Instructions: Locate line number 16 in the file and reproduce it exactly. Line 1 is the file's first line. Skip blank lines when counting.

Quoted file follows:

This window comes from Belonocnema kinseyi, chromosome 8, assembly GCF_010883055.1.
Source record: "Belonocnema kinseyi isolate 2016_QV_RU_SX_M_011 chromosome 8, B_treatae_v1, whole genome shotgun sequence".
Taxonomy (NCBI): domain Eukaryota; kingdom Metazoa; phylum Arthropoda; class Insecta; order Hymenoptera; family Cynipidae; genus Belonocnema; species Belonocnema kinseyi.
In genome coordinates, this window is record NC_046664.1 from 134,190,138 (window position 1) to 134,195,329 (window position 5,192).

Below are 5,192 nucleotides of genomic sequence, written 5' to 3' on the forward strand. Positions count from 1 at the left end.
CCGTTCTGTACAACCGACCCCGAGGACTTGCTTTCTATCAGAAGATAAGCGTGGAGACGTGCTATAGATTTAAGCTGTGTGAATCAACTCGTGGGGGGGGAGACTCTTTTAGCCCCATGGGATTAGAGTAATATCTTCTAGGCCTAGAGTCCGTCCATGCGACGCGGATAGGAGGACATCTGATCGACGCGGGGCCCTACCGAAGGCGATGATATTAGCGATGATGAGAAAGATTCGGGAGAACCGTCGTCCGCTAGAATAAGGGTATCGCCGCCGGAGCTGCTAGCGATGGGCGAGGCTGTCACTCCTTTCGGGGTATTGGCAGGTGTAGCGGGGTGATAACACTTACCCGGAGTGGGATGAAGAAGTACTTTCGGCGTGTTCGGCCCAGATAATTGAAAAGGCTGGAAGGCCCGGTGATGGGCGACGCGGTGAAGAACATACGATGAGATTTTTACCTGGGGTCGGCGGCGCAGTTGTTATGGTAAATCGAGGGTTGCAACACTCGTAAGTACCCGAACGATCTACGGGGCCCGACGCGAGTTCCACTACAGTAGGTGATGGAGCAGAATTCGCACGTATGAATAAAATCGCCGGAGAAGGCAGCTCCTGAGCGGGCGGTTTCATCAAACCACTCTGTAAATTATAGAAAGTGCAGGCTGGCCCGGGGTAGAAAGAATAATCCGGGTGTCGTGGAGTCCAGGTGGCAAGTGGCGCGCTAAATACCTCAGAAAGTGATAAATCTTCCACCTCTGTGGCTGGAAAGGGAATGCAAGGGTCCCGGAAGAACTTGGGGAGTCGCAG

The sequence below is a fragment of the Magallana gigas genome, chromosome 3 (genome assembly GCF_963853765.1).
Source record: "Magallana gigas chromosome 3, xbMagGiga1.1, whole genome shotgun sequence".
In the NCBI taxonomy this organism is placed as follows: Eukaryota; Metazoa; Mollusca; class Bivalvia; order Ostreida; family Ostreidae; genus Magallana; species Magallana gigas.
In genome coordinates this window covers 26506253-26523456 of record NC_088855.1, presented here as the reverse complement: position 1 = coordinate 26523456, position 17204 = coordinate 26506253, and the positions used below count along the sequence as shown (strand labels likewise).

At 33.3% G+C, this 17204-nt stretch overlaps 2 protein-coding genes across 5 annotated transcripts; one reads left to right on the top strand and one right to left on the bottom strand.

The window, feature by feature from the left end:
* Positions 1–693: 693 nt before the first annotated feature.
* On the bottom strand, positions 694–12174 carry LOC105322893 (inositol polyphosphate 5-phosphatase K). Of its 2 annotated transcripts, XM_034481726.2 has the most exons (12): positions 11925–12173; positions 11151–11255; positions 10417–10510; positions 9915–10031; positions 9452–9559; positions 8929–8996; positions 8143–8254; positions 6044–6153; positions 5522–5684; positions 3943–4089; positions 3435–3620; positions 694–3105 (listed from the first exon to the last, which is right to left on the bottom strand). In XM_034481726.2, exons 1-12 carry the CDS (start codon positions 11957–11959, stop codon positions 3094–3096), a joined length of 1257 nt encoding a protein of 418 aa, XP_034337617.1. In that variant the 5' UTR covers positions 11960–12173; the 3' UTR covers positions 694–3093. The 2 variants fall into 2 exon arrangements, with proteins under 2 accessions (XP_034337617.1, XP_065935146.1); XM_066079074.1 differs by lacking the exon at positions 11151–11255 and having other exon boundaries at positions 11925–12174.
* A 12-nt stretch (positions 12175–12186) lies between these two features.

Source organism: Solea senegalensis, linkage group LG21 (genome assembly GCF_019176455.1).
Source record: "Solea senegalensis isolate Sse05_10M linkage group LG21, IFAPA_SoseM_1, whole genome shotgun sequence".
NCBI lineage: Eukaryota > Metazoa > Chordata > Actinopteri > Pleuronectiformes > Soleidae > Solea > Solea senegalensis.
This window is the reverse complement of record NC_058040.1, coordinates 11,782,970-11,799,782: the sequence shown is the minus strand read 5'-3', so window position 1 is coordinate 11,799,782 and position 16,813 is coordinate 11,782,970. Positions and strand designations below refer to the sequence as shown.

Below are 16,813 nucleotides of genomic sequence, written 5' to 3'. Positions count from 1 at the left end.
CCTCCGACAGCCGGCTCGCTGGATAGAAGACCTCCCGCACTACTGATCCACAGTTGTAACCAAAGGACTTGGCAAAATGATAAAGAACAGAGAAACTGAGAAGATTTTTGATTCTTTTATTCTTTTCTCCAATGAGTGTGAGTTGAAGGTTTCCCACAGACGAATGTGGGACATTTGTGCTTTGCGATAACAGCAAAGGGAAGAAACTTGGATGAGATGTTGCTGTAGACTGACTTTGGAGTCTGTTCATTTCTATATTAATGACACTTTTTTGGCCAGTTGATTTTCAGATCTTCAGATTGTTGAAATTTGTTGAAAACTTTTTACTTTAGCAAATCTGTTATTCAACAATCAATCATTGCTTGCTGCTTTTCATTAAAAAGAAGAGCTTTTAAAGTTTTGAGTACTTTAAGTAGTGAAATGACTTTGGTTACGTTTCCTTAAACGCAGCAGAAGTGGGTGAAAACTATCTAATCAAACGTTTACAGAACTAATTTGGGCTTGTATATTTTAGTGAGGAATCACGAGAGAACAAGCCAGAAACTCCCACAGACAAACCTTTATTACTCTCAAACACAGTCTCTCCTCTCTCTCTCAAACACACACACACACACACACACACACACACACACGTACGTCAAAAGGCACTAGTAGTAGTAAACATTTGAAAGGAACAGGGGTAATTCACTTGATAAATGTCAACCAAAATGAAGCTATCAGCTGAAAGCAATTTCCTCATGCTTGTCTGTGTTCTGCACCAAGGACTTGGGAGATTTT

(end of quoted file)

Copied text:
Source organism: Solea senegalensis, linkage group LG21 (genome assembly GCF_019176455.1).